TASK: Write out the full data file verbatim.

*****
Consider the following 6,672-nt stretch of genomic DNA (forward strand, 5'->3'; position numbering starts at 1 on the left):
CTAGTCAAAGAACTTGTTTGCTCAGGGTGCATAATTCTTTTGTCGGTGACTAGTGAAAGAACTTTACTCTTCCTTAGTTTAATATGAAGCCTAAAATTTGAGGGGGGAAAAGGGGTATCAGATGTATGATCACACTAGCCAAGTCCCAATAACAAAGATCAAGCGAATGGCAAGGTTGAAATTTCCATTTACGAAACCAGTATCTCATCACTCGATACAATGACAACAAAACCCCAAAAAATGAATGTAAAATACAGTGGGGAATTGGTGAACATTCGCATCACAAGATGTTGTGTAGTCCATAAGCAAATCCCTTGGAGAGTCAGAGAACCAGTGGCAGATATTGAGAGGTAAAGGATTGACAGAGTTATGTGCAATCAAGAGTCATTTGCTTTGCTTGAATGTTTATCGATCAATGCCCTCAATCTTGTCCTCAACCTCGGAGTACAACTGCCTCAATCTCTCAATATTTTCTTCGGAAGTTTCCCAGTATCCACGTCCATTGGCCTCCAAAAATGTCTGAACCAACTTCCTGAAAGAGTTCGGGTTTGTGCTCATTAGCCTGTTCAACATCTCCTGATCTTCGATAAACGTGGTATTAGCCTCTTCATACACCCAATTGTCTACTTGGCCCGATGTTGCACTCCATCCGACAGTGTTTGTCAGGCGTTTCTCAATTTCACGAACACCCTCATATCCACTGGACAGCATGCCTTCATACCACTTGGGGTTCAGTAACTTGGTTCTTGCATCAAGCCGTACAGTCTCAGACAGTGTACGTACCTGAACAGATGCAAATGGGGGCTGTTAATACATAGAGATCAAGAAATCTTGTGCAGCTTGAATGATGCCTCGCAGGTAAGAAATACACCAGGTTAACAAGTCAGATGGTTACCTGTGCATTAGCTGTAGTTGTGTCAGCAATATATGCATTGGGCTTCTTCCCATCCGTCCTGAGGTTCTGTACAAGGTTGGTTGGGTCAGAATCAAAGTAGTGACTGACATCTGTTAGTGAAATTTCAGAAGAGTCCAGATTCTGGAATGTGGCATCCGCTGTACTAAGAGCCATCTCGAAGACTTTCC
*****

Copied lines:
Consider the following 6,672-nt stretch of genomic DNA (forward strand, 5'->3'; position numbering starts at 1 on the left):
CTAGTCAAAGAACTTGTTTGCTCAGGGTGCATAATTCTTTTGTCGGTGACTAGTGAAAGAACTTTACTCTTCCTTAGTTTAATATGAAGCCTAAAATTTGAGGGGGGAAAAGGGGTATCAGATGTATGATCACACTAGCCAAGTCCCAATAACAAAGATCAAGCGAATGGCAAGGTTGAAATTTCCATTTACGAAACCAGTATCTCATCACTCGATACAATGACAACAAAACCCCAAAAAATGAATGTAAAATACAGTGGGGAATTGGTGAACATTCGCATCACAAGATGTTGTGTAGTCCATAAGCAAATCCCTTGGAGAGTCAGAGAACCAGTGGCAGATATTGAGAGGTAAAGGATTGACAGAGTTATGTGCAATCAAGAGTCATTTGCTTTGCTTGAATGTTTATCGATCAATGCCCTCAATCTTGTCCTCAACCTCGGAGTACAACTGCCTCAATCTCTCAATATTTTCTTCGGAAGTTTCCCAGTATCCACGTCCATTGGCCTCCAAAAATGTCTGAACCAACTTCCTGAAAGAGTTCGGGTTTGTGCTCATTAGCCTGTTCAACATCTCCTGATCTTCGATAAACGTGGTATTAGCCTCTTCATACACCCAATTGTCTACTTGGCCCGATGTTGCACTCCATCCGACAGTGTTTGTCAGGCGTTTCTCAATTTCACGAACACCCTCATATCCACTGGACAGCATGCCTTCATACCACTTGGGGTTCAGTAACTTGGTTCTTGCATCAAGCCGTACAGTCTCAGACAGTGTACGTACCTGAACAGATGCAAATGGGGGCTGTTAATACATAGAGATCAAGAAATCTTGTGCAGCTTGAATGATGCCTCGCAGGTAAGAAATACACCAGGTTAACAAGTCAGATGGTTACCTGTGCATTAGCTGTAGTTGTGTCAGCAATATATGCATTGGGCTTCTTCCCATCCGTCCTGAGGTTCTGTACAAGGTTGGTTGGGTCAGAATCAAAGTAGTGACTGACATCTGTTAGTGAAATTTCAGAAGAGTCCAGATTCTGGAATGTGGCATCCGCTGTACTAAGAGCCATCTCGAAGACTTTCC